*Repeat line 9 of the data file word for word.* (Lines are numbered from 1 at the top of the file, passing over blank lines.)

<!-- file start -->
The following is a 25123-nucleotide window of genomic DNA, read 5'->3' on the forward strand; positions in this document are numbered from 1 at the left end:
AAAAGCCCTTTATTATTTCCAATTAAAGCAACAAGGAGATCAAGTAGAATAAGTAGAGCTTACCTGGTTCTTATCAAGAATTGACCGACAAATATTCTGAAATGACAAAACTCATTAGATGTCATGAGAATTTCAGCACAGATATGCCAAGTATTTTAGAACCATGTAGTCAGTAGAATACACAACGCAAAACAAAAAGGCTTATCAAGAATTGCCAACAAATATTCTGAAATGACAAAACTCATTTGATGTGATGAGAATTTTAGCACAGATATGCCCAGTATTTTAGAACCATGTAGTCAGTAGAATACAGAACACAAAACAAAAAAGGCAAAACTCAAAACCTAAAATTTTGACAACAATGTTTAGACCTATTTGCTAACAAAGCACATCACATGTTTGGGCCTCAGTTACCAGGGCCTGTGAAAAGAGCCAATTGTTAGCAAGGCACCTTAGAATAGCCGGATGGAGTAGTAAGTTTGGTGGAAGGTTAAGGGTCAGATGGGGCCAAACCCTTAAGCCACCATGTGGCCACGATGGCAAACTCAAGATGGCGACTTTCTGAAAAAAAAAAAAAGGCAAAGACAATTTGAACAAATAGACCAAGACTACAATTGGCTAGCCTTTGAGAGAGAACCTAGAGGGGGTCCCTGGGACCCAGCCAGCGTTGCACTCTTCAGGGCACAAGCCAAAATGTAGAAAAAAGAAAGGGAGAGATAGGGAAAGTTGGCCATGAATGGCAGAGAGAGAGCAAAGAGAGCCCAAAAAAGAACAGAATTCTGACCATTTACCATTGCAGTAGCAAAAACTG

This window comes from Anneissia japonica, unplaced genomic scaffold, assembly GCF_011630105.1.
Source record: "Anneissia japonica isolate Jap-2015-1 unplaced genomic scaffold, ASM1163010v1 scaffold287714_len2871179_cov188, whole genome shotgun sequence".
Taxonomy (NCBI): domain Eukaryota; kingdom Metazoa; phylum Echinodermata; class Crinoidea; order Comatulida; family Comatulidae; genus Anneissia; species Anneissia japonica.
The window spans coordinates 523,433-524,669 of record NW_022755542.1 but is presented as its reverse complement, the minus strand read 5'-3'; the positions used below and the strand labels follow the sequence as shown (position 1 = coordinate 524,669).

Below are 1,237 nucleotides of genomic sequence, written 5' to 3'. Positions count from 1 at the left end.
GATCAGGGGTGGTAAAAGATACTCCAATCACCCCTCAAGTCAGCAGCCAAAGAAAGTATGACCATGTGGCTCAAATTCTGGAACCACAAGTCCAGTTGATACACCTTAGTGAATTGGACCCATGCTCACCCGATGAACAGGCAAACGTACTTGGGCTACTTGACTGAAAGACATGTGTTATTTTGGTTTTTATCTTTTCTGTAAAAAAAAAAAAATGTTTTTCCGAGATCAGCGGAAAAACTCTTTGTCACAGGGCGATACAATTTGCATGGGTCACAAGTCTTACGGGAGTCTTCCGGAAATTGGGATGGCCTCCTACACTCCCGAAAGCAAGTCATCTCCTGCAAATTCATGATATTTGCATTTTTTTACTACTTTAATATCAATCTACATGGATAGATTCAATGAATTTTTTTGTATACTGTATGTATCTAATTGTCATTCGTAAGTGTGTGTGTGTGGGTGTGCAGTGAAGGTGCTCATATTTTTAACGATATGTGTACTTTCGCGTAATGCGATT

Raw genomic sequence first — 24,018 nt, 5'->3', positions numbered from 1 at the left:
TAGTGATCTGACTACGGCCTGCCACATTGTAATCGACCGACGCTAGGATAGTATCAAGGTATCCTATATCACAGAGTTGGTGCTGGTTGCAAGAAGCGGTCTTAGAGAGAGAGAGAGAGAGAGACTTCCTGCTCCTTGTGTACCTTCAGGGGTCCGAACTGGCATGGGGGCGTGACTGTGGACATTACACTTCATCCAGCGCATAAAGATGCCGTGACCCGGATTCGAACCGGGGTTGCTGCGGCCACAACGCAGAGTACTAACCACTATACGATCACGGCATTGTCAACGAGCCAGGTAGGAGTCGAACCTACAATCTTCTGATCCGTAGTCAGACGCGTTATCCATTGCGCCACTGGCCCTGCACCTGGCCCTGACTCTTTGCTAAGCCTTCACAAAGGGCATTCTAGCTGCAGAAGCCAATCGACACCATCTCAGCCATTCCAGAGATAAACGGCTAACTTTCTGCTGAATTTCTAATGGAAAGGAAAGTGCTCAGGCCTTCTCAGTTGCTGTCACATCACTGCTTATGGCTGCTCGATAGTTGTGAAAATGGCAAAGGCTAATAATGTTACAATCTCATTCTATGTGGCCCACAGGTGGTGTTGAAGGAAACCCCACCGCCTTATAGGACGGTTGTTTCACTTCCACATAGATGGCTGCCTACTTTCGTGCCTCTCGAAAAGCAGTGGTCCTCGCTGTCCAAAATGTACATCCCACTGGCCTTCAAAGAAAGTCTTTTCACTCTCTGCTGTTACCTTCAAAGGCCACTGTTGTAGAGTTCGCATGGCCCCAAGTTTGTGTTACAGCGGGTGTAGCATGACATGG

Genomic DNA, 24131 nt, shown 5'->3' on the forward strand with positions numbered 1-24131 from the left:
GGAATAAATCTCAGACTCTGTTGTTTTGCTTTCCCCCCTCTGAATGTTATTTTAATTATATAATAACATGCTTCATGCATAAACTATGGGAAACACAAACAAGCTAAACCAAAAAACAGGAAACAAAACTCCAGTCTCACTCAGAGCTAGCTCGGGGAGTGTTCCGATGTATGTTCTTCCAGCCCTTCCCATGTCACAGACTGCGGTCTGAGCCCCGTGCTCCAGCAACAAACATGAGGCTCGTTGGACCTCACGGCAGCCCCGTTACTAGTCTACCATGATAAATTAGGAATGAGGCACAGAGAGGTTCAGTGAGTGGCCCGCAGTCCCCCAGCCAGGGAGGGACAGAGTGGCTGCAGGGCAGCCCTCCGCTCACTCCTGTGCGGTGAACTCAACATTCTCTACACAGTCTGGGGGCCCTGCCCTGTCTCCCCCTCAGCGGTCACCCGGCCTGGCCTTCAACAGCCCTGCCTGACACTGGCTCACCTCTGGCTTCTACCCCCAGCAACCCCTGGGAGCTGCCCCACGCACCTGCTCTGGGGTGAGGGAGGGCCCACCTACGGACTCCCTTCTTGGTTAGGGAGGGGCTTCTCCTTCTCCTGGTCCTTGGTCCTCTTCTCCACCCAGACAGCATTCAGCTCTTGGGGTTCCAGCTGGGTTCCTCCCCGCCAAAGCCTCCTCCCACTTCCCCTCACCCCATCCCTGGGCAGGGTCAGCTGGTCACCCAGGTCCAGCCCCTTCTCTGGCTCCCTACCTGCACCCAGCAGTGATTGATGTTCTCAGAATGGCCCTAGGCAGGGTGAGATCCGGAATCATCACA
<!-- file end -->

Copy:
Raw genomic sequence first — 24,018 nt, 5'->3', positions numbered from 1 at the left: